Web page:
Why I’m leaving the Node.js project

As you may have seen on Twitter yesterday, I stepped down from the Node.js Foundation Technical Steering Committee (TSC) along with three other members. I am also announcing my intention today to step down as the chairperson of the Node.js Foundation Community Committee, and to leave the Node.js project entirely.

To understand this action, let me provide some context.

I got involved with the Johnny-Five project a little over three years ago. It is such a wonderful project with a diverse group of amazing people in it. I really got involved in OSS in general and the broader JS community because of Johnny-Five, the people behind it, and the welcoming and inclusive culture they created.

About a year later, we formed the Node.js Hardware Working Group (WG) as part of the io.js fork to work with the project on pain points that Johnny-Five users encountered.

During this time, it became clear to me that there were systemic culture problems in the Node.js project. As a result, a number of us formed the Inclusivity WG to fix these issues around the same time that the Node.js Foundation was formed.

We faced obstacle after obstacle just in getting established. Most of the existing TSC leadership at the time played a role in this. The bulk of the resistance came from Rod Vagg, but his behavior was in part enabled by the rest of the TSC.

By the time we were chartered in January of 2016, everyone was exhausted and burned out from the fight, so we limped along after that. I wound up running the WG during the spring and summer of 2016, and I joined the TSC during this time to represent them. I wasn’t able to generate momentum to accomplish much because of the expected resistance based on experience, combined with everyone’s burnout.

So the Inclusivity WG collapsed for this and other reasons, and almost everyone had quit by the end of August.

We ended up forming the Community Committee as an attempt to address many of the reasons the Inclusivity WG failed, and to address a number of other initiatives that weren’t really being undertaken by the TSC, such as education and evangelism. CommComm, as we call it for short, has been a lot more successful so far, and I’m excited to see where it goes.

However.

During this time, Rod had repeatedly shown a lack of judgement in how he acts within the project and with the broader community. He violated the Code of Conduct multiple times, and undermined efforts to increase inclusivity efforts at every step along the way.

I do not believe Rod did this intentionally, or that he is a bad actor in the classical definition. Rather, his bad behavior stems from ignorance and an unwillingness to learn. Rod’s intentions don’t really matter though. As they say, the road to hell is paved with good intentions.

More importantly, Rod’s bad behavior was due in part to the Node.js leadership’s tacit endorsement of his behavior through their unwillingness to take appropriate action. The TSC has tried talking to him on several occasions, but when those inevitably failed the rest of the leadership stopped trying. They were both unwilling and unable to make the hard decisions in this matter, and I was not able to take unilateral action.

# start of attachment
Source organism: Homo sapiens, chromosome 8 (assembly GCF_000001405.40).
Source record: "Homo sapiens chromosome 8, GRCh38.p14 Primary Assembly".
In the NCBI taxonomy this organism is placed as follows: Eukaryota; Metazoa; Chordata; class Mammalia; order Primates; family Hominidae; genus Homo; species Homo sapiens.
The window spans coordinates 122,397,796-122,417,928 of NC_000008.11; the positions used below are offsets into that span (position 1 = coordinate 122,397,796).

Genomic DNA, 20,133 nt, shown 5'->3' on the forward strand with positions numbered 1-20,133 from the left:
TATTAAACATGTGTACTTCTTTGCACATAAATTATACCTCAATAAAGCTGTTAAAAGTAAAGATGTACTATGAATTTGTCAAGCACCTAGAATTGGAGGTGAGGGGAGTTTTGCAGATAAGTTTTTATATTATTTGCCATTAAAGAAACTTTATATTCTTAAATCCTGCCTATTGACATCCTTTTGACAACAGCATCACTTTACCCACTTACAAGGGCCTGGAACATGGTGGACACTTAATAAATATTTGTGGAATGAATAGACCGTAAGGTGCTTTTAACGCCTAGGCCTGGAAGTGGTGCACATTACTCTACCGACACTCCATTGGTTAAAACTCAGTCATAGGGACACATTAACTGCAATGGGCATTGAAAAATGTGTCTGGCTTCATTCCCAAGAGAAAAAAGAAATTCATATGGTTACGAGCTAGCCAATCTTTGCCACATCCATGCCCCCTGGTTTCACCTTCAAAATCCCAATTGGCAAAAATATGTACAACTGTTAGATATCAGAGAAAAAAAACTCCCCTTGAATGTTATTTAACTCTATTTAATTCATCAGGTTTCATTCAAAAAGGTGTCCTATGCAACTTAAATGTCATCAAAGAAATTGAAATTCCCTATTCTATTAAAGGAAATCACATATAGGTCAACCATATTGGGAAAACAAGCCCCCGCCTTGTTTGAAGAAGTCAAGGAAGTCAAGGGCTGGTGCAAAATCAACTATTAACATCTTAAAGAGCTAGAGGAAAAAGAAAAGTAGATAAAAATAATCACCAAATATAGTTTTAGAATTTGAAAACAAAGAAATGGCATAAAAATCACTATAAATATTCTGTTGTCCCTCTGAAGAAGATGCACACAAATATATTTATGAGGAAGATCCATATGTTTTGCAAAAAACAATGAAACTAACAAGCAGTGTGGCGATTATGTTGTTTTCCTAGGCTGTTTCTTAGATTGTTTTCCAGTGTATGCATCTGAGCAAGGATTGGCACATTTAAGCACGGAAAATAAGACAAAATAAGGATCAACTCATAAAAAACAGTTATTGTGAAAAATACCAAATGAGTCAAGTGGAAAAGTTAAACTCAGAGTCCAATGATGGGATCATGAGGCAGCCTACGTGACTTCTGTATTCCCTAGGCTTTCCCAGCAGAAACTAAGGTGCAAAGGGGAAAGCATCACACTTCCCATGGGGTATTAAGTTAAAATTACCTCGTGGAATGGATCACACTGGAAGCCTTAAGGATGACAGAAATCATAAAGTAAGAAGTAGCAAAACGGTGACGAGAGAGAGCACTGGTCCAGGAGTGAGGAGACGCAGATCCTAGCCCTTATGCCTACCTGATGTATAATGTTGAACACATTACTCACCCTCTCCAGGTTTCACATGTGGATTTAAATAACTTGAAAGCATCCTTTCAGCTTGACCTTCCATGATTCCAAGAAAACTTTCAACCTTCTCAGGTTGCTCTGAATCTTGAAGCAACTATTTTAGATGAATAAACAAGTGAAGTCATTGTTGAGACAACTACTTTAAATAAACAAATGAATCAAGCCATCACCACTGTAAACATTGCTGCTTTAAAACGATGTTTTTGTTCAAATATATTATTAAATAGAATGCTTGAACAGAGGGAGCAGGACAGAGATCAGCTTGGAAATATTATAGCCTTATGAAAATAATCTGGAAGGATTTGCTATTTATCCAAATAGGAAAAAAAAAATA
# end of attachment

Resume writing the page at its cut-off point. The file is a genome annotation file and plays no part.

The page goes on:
A single person who is causing problems in and of itself isn’t that big of a deal. This happens all the time in non-private social media. What matters is how those overseeing the space handle it. The majority of Node.js TSC members have repeatedly shown that they do not want to handle the situation, with some going so far as to say they do not even think there is a problem.

And so, here we are.

I’ve been doing inclusivity work in Node.js for over two years, and I’m finally burned out too. I can no longer keep doing this sort of work in the Node.js project for the sake of my own mental health. I also cannot be involved in a project with major cultural issues without working to make it better. As such, I have no other choice than to leave the project. I will take some time to hold an election for a new chairperson of CommComm and onboard them, at which point I will complete my departure from the project.

I genuinely hope that the leadership of the project can fix the structural issues in governance that led us to where we are. Indeed, there are already signs that they are taking this more seriously after four of us resigned. I’m also really excited to see where the Community Committee goes. There are some wonderful people on CommComm who I know will do a good job in my stead.

There are also some really wonderful people working in all areas of the project, and I in no way blame them for any of this. People like Anna, Myles, Rich, Tracy, Jenn, Tierney, Ashley, Rachel, Richard, Matteo, Franziska, Jeremiah, Никита, Josh, William, Gregor, Fedor, Shigeki and so many others that I forgot to list here. I respect and admire all of you, and I wish you all the best.

As for me, my time in the project has come to an end.

It’s a sad moment, but I’m also excited for the future. I’m excited to get back to more technical work, excited to devote more time to Johnny-Five again, excited to focus more on my role as a technical evangelist at Microsoft.

And I’m excited to pass the torch to the next generation of folks who will fight hard for inclusivity.

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